When Pessimism Tramples Truth
Roger Scruton’s New York Times column “When Hope Tramples Truth” extols the virtues of pessimism by decrying the mindlessness of those endorsing marriage equality. But it turns out that being a pessimist does not preclude one from being a bigot; Scruton’s column shows how to be both at once.
Scruton sets out to convince us that there is a general human tendency to assume optimistic, beneficial outcomes instead of arduously assessing the truth of the matter. But what is the example he takes in order to do so? Is it global warming, up against our continued reliance of fossil fuels? Or our boundless faith in an economic system that creates unconscionable global injustice? No. He chooses as his example the growing — and increasingly successful — movement for marriage equality.
Those endorsing marriage equality are, as Scruton explains in a mere two paragraphs, unwilling to grapple with hard questions about the consequences of their actions. They don’t engage with the other side’s arguments. Rather, these exemplary optimists shout bigotry and stare down anyone who doesn’t agree with their position. This evident lack of thoughtful engagement demonstrates the pernicious effects of blindly hoping for the best, especially when uninformed by counter-arguments. In contrast, “People interested in truth seek out those who disagree with them.”
Could it be, however, that in his rush to defend the virtues of pessimism, Scruton sacrifices a bit of truth? As someone allegedly interested in the truth in public debate shouldn’t he seek out the historians, theologians, religious studies scholars, and others who have indeed dissected the various arguments against marriage equality and found them wanting?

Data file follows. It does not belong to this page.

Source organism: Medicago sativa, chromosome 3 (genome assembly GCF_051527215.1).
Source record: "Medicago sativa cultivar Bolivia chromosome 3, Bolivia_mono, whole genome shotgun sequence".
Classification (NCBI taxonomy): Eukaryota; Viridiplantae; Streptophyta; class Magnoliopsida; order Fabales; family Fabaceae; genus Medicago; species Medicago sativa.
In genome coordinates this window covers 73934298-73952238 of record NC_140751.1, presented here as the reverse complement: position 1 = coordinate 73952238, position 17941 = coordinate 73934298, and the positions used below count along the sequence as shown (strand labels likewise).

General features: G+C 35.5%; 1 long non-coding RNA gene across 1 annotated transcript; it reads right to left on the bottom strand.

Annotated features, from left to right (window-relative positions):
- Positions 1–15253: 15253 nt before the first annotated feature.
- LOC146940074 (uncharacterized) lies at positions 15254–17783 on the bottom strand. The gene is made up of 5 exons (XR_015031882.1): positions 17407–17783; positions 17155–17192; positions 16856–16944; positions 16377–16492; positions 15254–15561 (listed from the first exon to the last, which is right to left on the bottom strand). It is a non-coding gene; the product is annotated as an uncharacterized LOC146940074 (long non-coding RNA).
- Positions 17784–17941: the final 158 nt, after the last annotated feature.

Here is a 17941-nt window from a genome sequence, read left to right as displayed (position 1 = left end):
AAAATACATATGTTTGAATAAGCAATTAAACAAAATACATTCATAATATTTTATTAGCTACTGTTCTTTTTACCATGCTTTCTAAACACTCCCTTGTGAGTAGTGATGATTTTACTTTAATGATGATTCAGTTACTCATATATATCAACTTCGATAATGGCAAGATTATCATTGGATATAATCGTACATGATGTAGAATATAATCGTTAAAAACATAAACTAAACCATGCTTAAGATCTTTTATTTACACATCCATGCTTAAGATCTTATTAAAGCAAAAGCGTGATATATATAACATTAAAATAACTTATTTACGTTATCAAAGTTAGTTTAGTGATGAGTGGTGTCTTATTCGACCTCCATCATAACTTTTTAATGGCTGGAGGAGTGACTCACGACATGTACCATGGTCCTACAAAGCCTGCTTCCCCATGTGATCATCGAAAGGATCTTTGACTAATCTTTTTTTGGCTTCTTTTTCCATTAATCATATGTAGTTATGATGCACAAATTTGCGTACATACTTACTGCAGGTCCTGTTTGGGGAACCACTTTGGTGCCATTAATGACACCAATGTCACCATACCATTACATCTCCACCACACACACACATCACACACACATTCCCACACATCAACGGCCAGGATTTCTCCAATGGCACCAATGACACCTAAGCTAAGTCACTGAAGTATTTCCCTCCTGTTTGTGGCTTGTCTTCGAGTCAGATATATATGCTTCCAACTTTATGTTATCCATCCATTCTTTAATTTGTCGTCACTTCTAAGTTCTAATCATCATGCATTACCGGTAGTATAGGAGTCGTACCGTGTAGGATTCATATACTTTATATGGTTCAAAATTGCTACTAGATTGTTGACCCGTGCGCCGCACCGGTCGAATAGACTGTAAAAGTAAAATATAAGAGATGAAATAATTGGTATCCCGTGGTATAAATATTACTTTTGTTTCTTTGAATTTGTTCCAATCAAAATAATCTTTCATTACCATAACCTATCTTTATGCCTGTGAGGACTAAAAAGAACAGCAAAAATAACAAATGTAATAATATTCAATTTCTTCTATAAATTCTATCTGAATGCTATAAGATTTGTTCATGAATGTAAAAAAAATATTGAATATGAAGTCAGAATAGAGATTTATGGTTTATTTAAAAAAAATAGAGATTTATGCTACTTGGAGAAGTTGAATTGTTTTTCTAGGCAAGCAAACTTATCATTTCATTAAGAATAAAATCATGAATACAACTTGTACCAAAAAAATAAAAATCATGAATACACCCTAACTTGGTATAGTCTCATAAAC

He may respond that his was not a column on marriage equality per se but one about the role of optimism in public decision-making. However, in painting the supporters of marriage equality with the optimist brush, as people uninterested in truth, he intervenes in this high-stakes debate in a particularly reckless manner. The column implies that supporting marriage equality is an instance of mindless optimism along the lines of the rush to war in World War I, the enthusiasm for fascism or Bolshevism, the Arab Spring, or president Carter’s Community Reinvestment Act of 1977. What unites all these events, to Scrunton, is the unwillingness to notice that there is another side to the issue.
Had we only heeded the motto of Roman jurisprudence “audiri aut altera pars” (“one must always listen to the other party”)! If only same-sex couples were to spend more time listening to those among their families, friends, teachers, co-workers, religious authorities, and political leaders who have condemned their relationships without bothering to understand them!
Does Scruton himself give space to the other side? Not so much. By failing to mention that there are thoughtful engagements with the opposition to marriage equality, he not only makes those supporting it into mindless fools but hides from public view an important insight: The social costs of stagnation can be just as great, or greater, than the costs of change. This is a point, for example, made very clearly in more than a hundred years of feminist scholarship.
By sort-of arguing that everyone who advocates for social change is unwarrantedly optimistic about their actions, whereas everyone who resists it is justifiably pessimistic, he stacks the deck; Scruton willfully obscures the consequences of clinging to the status quo. His defense of pessimism exhibits therefore a willingness to “trample the truth” for the sake of keeping unquestioned the true costs of our current sexual order.